Sunday, May 25, 2008

Health Technologies Hill Topic

Representative Allyson Y. Schwartz (D-PA), Honorary Co-Chair of the Committee, a member of the Ways and Means Committee, and a member of the New Democrat Coalition, opened the Capitol Hill Steering Committee on Telehealth and Healthcare Informatics session held on May 21, 2008. She is championing E-prescribing because it can reduce medical errors in filling prescriptions and is not expensive.

In December 2007, Representative Schwartz introduced the E-MEDS Act of 2007 (H.R. 4296) that would require physicians to use the Medicare electronic prescription drug program and provide incentive payments for physicians.

The author of the study “The Telehealth Promise: Better Health Care and Cost Savings for the 21st Century” Dr. Alexander Vo, AT&T Center for Telehealth Research and Policy at the University of Texas Medical Branch (UTMB), spoke at the session. He reported that the UTMB telemedicine program providing healthcare to correctional facilities, is now serving over two thirds of the state’s prison population with all types of services.

UTMB has built 8 virtual physician suites with numerous telemedicine stations and conducts over 200 remote medical exams each day to enable physicians to treat inmates at correctional facilities without transporting them to a healthcare facility. Since 1994, the UTMB program has provided inmates with over 250,000 consultations at a net savings to taxpayers of about $780 million.

UTMB wanted to test its belief that their success with using telemedicine has a broader implication for national healthcare. Working with the Center for Information Technology Leadership on the study, they wanted to find out the extent of cost savings possible by embracing telemedicine nationally.

Dr Vo said that the study indicates that the benefits of nationally implementing telehealth technologies can far outweigh the costs. However, using telehealth nationally would require substantial infrastructure investment and therefore benefits would not exceed costs until the fourth year of implementation. By year six, the cost-benefit ratio would reach steady state and achieve a peak level of net savings that would continue year after year.

According to the study, telemedicine can be very effectively used in emergency departments since it reduces the frequency of transportation from one emergency department to another emergency department. UTMB found that telehealth avoided at least one trip in caring for 95% of the prisoners examined. Just reducing transfers from correctional facilities to physicians’ offices and emergency rooms would reduce costs by $270.3 million annually.

As for nursing facilities, the savings would be $327 million a year by just avoiding the emergency department all together and another $479 million by cutting transfers from nursing homes to physicians’ offices.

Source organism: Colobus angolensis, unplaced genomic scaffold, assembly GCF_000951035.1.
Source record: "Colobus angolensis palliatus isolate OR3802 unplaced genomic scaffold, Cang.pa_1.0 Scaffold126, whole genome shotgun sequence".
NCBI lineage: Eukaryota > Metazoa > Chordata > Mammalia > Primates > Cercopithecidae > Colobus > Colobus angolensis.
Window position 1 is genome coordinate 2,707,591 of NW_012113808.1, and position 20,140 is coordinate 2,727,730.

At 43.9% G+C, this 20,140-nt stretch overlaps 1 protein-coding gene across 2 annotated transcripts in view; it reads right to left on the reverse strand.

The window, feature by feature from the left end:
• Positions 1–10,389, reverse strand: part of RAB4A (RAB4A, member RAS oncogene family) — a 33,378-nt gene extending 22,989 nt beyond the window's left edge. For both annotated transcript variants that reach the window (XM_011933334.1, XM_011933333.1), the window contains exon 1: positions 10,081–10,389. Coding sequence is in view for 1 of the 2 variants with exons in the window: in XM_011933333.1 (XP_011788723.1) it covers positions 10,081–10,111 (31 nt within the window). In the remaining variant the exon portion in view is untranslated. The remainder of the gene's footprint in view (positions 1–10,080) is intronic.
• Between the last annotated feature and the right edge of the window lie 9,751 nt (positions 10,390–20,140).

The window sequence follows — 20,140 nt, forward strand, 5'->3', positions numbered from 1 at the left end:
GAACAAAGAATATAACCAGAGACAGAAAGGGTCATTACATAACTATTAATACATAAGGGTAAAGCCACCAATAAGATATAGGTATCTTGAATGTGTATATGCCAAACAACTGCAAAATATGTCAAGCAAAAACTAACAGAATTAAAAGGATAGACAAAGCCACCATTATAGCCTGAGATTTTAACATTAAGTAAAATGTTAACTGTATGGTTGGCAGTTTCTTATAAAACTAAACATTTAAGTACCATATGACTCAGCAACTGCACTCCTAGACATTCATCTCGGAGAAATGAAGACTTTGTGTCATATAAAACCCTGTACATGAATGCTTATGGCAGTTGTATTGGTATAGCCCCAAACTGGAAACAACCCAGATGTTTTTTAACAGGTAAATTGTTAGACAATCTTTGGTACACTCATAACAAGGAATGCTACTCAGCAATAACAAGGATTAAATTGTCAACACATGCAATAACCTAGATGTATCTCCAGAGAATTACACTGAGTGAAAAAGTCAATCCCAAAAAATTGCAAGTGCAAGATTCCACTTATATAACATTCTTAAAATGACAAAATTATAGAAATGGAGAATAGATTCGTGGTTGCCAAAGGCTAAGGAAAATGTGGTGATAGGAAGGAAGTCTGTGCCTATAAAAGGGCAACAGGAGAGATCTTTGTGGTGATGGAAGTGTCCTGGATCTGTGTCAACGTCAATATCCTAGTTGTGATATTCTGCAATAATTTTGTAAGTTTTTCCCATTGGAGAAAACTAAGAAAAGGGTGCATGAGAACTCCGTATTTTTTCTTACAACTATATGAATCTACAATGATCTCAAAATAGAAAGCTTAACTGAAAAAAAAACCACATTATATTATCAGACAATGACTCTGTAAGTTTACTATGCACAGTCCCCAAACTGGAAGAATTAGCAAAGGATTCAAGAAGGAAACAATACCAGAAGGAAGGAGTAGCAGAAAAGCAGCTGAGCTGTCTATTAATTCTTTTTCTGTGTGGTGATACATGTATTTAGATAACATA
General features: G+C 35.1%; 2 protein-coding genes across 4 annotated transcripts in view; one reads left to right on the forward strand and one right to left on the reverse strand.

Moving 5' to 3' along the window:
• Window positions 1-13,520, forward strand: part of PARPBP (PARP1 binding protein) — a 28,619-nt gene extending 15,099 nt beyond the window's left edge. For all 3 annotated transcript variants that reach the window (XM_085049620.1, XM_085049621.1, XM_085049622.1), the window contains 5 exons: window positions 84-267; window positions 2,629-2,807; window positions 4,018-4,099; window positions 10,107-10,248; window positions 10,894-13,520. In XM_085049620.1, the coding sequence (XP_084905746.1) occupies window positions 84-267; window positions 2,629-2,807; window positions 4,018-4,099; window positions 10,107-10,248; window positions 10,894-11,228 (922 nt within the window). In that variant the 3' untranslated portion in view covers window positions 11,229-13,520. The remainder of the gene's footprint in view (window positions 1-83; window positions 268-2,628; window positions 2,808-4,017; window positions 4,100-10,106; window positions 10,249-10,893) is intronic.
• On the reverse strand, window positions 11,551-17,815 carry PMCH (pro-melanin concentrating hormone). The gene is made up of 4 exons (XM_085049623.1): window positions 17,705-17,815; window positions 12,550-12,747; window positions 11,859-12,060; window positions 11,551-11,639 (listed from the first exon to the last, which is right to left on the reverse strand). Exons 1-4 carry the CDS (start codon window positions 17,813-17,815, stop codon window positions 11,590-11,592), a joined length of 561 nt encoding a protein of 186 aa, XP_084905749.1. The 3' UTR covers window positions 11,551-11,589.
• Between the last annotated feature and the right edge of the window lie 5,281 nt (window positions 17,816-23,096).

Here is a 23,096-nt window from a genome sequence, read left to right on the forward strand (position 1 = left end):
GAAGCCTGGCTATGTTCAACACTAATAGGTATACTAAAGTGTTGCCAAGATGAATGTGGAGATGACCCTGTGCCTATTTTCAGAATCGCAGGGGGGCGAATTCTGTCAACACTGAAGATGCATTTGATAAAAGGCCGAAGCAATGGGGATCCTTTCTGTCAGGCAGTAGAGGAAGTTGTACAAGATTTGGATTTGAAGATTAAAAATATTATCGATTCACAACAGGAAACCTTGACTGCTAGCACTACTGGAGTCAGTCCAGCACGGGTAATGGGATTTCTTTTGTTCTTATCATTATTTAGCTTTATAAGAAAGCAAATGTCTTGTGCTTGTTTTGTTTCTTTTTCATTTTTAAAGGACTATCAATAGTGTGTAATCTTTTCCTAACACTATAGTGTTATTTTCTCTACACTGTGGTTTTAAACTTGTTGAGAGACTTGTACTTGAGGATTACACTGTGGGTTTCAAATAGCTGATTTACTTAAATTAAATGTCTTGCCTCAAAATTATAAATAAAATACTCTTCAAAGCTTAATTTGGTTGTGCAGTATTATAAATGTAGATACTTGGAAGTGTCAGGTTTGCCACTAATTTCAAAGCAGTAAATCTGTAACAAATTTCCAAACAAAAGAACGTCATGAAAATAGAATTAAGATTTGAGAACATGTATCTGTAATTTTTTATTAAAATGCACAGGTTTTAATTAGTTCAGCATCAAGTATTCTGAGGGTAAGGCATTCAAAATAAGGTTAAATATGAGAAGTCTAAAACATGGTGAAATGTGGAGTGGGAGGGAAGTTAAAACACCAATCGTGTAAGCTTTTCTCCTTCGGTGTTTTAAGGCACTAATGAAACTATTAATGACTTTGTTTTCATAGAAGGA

In the outpatient setting, provider to provider consultations via telehealth would enable patients to have medical care sooner with a specialist and $3.61 billion would result in cost savings since there would be less redundant testing and fewer face-to-face visits.

Dr. Vo pointed out that the study looked specifically at what needed to be addressed to fully integrate telehealth into the healthcare system. The study concluded that there needs to be standardized Medicare and Medicaid reimbursement models, cases involving telehealth interventions needs to be addressed. Other issues that need to be addressed include studying the licensure rules that prevent telehealth consultations across state lines, finding the best ways to develop HIT infrastructure, and examine state and local initiatives to find ways to provide cost sharing measures along with pooling resources.

Walter Grant, Director, Government Affairs and IT Integration, INRange Systems, described the current eRX picture. One of the biggest influences increasing the use of eRX has been the regional based adoption programs sponsored by payers, health systems, large clinics, and state departments of health. In addition, Executive Orders have been issued from a number of state and federal officials to eliminate paper prescriptions. Lastly, physician technology vendors have made efforts to convert existing user base from faxing to e-prescribing.

Grant suggested that there are some actions that could have an impact on e-prescribing adoption. For example, DEA needs to allow e-prescribing for controlled substances. Secondly, authority should be granted to CMS to mandate e-prescribing, and lastly, health plans should base adoption programs incentives for prescribers.

According to Grant, the “Hospital at Home” concept is going to become very important with the rising number of patients with chronic diseases and the growing aging population. In order to enable more services at home, more medical devices and equipment will be essential and bi-directional communications will play an important role.

One of the most critical factors in delivering care at home is the need to practice good medicine management. Good medicine management systems improve patient outcomes by delivering the right pill at the right time, documenting compliance and adherence, documenting interventions, and a good medical management system enables physicians to coordinate treatments. INRange’s medical management system “EMMA” is successful at managing outpatient medical delivery because the system can select and deliver individual doses of medicine for the patient according to instructions.